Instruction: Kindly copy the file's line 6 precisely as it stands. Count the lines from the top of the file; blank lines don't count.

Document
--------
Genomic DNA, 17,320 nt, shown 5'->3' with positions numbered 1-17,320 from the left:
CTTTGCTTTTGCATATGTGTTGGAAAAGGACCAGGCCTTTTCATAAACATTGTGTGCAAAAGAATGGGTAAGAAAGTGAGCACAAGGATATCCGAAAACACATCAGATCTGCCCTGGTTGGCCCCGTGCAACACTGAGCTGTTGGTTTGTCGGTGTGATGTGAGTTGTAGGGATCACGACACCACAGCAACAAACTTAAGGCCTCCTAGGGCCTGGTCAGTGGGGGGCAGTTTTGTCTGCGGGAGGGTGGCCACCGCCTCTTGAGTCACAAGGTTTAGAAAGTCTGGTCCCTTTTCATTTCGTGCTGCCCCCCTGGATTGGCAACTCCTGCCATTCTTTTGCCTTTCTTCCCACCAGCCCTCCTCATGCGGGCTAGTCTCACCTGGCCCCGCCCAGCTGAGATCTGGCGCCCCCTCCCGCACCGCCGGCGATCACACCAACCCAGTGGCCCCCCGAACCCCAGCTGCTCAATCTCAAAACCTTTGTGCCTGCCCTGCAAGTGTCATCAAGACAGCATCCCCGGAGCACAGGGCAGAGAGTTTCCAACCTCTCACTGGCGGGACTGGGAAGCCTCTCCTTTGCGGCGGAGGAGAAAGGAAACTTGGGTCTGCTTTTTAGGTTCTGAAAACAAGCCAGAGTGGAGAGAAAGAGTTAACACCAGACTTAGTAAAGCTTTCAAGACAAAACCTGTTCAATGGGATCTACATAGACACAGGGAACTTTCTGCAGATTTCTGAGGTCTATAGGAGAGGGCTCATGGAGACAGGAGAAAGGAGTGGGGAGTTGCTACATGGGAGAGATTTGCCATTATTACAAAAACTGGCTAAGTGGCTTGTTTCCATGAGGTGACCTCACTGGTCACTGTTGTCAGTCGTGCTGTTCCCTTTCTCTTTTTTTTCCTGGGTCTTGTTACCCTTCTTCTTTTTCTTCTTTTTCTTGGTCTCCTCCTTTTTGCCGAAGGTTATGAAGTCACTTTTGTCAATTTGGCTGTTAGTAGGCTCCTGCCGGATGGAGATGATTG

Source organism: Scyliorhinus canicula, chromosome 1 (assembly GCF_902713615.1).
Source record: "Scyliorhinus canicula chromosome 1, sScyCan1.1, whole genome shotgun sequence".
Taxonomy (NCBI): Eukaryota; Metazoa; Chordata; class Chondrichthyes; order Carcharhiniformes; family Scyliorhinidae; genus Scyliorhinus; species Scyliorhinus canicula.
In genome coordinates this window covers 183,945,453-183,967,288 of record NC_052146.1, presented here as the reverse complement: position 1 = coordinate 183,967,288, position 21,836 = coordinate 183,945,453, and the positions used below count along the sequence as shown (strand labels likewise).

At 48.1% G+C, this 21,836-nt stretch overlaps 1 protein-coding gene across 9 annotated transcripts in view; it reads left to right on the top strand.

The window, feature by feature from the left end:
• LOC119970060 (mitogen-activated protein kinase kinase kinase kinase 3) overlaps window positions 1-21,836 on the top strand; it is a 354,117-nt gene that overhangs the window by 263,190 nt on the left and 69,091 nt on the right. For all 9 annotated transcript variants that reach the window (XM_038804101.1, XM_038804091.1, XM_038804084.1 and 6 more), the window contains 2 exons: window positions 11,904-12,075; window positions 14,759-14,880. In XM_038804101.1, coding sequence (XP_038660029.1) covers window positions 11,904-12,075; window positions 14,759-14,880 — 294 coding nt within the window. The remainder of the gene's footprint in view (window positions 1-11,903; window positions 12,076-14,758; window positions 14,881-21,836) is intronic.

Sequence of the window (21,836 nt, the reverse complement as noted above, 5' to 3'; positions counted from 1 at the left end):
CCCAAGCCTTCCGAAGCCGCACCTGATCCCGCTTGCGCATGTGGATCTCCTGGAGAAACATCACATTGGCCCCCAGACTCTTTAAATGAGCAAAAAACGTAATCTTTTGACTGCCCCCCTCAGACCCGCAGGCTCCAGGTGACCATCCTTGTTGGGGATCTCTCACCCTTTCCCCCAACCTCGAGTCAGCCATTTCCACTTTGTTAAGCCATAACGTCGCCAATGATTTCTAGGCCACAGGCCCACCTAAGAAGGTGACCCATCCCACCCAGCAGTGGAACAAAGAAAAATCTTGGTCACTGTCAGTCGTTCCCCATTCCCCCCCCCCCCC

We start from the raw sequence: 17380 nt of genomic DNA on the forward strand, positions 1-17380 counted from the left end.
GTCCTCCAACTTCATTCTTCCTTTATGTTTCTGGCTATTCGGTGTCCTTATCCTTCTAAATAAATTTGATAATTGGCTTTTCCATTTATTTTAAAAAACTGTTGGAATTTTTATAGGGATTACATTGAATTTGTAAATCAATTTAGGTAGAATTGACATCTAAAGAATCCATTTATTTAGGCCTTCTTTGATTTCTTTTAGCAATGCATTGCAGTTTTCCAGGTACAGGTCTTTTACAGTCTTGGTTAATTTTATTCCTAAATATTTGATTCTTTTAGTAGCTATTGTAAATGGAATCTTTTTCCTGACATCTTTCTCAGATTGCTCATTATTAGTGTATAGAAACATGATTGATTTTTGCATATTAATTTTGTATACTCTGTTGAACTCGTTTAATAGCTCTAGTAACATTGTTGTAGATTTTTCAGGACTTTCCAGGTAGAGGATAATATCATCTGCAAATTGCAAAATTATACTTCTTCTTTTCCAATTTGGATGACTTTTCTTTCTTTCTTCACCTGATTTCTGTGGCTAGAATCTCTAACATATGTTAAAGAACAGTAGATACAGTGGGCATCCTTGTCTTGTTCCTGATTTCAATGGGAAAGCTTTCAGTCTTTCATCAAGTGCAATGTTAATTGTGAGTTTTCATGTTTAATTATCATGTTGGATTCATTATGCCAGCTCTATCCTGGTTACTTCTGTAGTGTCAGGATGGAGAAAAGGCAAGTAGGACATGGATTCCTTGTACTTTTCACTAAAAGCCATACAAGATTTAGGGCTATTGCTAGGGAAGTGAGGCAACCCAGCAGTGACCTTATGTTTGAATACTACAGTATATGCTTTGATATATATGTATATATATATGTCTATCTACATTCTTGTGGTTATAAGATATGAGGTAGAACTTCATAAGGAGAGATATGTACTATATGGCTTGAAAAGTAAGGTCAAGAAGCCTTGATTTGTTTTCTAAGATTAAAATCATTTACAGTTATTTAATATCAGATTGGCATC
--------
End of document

In genome coordinates this window covers 183,945,453-183,967,288 of record NC_052146.1, presented here as the reverse complement: position 1 = coordinate 183,967,288, position 21,836 = coordinate 183,945,453, and the positions used below count along the sequence as shown (strand labels likewise).